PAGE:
Friday, December 16, 2011

My Road Less Traveled

a road less travelled by Pictures, Images and PhotosThere is a risk, in this passage I'm in, of 'leaning unto my own understanding', rejecting the advice of others because it seems so wrong and going my own way, taking a road less traveled. That's a result of speaking with folk who clearly don't get what this journey is about and who base their suggestions on 'normal' conditions. My conditions are anything but 'normal'.

Three or four years ago, before I did my crazy investment thing to create lifetime income for my mother, I was advised to sell Mummy's last remaining asset. The feeling was that we could put the money down somewhere, let it earn interest and pay her bills with that interest. Boy am I glad I didn't fall for that logic! Interest rates have been piss poor since that suggestion was made (between 1 and 5 %) so we would have been paying bills with capital not interest, and I long ago learned that money has a horrible way of running out just when things are starting to get interesting.

Just yesterday, a friend was making the same claim, going so far as to suggest that I'm holding on to the asset because of my sentimental connection to it. LOL! There wasn't enough time (nor indeed do I think I would have been believed) to explain that sentiment went out the door in August 2007 when the ER doctor diagnosed Mummy with dementia. My friend cannot understand what I am dealing with, what costs I am looking at long term or really, any of the challenges - financial or emotional - that are facing us. She has no basis for comprehension. I get it.

It occurred to me that I needed to be speaking with someone who had a clue as to the challenges. I need a community of believers or at least of 'similar experiencers' with whom to share my stories. It became clear that there wasn't much point taking advice from someone who didn't understand that in this case, 'money' is finite but 'income' is infinite. Selling assets sounded like good advice except, we're not dealing with an ailment with a specified duration. This is not a '1 - 3 years to live' kind of story, this is potentially a '1 - 3 decades to live' kind of story. Finite sums of money will not cut it. Money could all too easily run out before the disease runs its course.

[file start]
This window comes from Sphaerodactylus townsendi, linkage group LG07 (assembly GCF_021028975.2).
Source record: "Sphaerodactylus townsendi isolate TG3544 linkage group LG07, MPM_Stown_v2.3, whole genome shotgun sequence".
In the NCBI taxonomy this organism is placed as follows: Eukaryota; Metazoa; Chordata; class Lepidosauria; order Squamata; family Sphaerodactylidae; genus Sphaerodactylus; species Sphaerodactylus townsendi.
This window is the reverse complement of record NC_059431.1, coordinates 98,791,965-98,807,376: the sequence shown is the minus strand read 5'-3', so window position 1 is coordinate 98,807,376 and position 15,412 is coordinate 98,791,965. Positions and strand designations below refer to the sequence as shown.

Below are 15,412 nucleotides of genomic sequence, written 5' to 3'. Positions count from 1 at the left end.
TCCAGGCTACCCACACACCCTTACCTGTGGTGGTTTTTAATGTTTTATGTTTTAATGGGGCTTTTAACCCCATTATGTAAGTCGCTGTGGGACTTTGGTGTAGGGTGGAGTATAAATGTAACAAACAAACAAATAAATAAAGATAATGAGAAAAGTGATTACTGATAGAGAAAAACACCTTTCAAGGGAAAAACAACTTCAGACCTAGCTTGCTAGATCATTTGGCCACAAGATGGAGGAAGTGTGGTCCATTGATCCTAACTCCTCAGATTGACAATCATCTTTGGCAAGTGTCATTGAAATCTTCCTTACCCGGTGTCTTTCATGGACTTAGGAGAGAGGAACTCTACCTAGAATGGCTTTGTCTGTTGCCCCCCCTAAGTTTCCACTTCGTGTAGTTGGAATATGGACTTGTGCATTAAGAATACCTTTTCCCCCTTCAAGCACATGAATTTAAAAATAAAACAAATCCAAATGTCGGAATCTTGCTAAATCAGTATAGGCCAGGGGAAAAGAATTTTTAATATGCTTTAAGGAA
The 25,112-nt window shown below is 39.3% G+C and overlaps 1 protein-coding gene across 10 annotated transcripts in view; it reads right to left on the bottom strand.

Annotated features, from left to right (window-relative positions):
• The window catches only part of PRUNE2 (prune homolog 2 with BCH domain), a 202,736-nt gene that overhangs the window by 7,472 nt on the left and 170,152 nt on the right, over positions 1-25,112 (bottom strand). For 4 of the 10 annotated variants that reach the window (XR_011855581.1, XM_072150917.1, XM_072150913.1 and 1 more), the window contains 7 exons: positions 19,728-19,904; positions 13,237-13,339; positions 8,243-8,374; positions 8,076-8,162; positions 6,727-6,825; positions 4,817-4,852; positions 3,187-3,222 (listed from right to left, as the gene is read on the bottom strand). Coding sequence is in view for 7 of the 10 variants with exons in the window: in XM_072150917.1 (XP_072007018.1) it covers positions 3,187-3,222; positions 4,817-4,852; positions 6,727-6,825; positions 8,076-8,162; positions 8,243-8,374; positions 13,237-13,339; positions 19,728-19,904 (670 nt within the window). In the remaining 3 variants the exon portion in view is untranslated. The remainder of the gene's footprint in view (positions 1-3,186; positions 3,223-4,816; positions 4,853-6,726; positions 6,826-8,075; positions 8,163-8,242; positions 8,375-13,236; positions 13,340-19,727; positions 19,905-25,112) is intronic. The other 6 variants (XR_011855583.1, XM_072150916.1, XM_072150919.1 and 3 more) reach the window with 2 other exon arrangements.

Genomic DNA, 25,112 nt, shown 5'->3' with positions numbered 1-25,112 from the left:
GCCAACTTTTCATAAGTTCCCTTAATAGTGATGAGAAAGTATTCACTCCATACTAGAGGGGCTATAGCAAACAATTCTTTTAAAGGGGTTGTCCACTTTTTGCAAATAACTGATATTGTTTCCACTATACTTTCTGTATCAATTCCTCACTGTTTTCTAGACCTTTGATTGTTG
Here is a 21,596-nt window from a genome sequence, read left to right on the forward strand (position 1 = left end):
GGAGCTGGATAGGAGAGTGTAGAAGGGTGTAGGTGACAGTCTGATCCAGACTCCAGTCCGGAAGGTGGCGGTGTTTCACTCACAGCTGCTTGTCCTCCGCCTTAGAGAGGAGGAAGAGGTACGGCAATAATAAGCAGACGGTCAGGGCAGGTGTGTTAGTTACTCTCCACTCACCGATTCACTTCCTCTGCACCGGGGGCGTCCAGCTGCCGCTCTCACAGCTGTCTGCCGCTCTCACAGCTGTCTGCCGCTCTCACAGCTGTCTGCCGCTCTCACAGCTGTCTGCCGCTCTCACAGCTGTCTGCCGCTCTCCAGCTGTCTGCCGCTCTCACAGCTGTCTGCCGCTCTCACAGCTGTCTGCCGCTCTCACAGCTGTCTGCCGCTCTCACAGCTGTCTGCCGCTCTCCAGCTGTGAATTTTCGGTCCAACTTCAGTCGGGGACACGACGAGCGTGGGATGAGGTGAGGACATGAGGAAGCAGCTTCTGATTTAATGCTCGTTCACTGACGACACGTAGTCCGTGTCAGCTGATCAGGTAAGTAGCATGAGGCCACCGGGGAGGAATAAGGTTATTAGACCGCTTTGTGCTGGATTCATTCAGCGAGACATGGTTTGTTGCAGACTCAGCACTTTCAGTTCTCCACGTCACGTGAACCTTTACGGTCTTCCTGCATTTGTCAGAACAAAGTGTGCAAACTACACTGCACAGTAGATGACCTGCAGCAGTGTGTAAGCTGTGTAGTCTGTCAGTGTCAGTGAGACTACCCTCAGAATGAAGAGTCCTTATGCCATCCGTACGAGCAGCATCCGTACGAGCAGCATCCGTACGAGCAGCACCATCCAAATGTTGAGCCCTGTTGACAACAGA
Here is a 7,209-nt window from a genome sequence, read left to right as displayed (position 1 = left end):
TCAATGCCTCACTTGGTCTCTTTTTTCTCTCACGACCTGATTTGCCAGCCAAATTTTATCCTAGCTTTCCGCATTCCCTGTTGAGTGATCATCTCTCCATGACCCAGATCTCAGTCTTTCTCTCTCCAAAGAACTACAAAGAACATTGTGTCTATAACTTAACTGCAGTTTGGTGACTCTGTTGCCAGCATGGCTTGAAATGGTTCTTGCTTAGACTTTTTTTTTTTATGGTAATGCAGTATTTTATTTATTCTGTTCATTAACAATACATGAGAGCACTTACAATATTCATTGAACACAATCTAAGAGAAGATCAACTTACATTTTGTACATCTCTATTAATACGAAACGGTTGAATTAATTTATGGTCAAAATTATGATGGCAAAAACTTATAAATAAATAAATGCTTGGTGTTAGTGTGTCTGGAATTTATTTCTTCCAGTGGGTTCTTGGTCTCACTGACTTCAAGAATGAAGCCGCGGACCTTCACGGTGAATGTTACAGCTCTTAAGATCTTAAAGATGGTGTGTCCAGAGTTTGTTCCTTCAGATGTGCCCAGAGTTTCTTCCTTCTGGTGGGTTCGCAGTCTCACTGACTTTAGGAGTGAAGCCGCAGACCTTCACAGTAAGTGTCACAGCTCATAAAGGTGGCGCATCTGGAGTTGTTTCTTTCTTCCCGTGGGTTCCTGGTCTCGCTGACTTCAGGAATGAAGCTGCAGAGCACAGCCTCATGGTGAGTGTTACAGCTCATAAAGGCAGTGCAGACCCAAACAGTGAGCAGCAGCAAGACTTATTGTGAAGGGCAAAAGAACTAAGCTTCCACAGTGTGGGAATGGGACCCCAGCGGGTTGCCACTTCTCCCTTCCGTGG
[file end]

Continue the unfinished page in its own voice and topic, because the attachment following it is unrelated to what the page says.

I've mentioned before that my mother's biggest financial goal post-retirement, was to hold on to her retirement lump sum. She was somewhat successful in doing so, but she didn't manage to grow it one whit. At the end of day she had almost exactly the same amount as she had started out with. Given the realities of her income during the period, this is a huge victory, but it definitely isn't any great money management success story of the 20th century. If you factor inflation into the equation, she lost ground financially.

Experts on retirement recommend that retirees expend their resources at a rate of 4% per annum. I think that's based on the assumption of a retirement of about 25 years. After 25 years of retirement the funds are typically exhausted. Mummy's certainly would have been. Trouble is, she was diagnosed in the twentieth year of her retirement. Had she followed the 'rules', we'd have had very little left for the uphill financial battle that is long term illness. We would have been at war with neither troops nor ammunition. Fortunately, that's not what happened but many retirees spend far more than the recommended 4%, far more, and when things go awry, they have to try to wage the battle of their lives without the necessary resources.

So, I hear what folk say but I've determined I have to go my own way, especially if the folk doing the saying have no earthly idea (and haven't even bothered to ask) what exactly it is we're dealing with. I have to trust that my instincts regarding what to do and how to do it are right. So far, so good. As my sister said to me some weeks ago, "You haven't been wrong yet." Let's just knock on wood and keep following this 'road less traveled'.

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